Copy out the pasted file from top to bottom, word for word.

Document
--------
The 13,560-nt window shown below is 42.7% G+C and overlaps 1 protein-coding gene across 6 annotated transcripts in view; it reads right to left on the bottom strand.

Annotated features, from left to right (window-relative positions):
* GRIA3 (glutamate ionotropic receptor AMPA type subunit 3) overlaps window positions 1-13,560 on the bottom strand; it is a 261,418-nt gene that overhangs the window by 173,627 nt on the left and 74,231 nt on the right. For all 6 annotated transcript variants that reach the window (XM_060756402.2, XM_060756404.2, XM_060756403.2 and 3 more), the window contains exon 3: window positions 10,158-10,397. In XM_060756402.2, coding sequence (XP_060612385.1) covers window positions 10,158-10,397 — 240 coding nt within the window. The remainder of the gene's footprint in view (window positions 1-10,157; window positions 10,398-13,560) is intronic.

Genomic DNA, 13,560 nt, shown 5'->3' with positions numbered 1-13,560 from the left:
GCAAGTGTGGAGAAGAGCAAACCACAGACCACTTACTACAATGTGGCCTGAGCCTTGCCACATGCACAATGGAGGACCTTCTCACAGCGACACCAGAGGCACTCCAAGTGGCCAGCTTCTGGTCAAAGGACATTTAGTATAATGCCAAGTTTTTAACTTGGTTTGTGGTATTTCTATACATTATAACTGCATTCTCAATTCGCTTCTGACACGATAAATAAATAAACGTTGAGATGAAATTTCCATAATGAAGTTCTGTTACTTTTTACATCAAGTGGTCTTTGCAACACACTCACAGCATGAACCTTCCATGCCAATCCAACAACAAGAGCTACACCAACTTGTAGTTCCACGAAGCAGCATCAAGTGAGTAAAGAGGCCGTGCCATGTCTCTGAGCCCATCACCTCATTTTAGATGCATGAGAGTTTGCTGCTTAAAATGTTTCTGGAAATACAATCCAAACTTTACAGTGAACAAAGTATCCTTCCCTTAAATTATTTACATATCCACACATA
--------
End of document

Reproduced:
The 13,560-nt window shown below is 42.7% G+C and overlaps 1 protein-coding gene across 6 annotated transcripts in view; it reads right to left on the bottom strand.

Annotated features, from left to right (window-relative positions):
* GRIA3 (glutamate ionotropic receptor AMPA type subunit 3) overlaps window positions 1-13,560 on the bottom strand; it is a 261,418-nt gene that overhangs the window by 173,627 nt on the left and 74,231 nt on the right. For all 6 annotated transcript variants that reach the window (XM_060756402.2, XM_060756404.2, XM_060756403.2 and 3 more), the window contains exon 3: window positions 10,158-10,397. In XM_060756402.2, coding sequence (XP_060612385.1) covers window positions 10,158-10,397 — 240 coding nt within the window. The remainder of the gene's footprint in view (window positions 1-10,157; window positions 10,398-13,560) is intronic.

Genomic DNA, 13,560 nt, shown 5'->3' with positions numbered 1-13,560 from the left:
GCAAGTGTGGAGAAGAGCAAACCACAGACCACTTACTACAATGTGGCCTGAGCCTTGCCACATGCACAATGGAGGACCTTCTCACAGCGACACCAGAGGCACTCCAAGTGGCCAGCTTCTGGTCAAAGGACATTTAGTATAATGCCAAGTTTTTAACTTGGTTTGTGGTATTTCTATACATTATAACTGCATTCTCAATTCGCTTCTGACACGATAAATAAATAAACGTTGAGATGAAATTTCCATAATGAAGTTCTGTTACTTTTTACATCAAGTGGTCTTTGCAACACACTCACAGCATGAACCTTCCATGCCAATCCAACAACAAGAGCTACACCAACTTGTAGTTCCACGAAGCAGCATCAAGTGAGTAAAGAGGCCGTGCCATGTCTCTGAGCCCATCACCTCATTTTAGATGCATGAGAGTTTGCTGCTTAAAATGTTTCTGGAAATACAATCCAAACTTTACAGTGAACAAAGTATCCTTCCCTTAAATTATTTACATATCCACACATA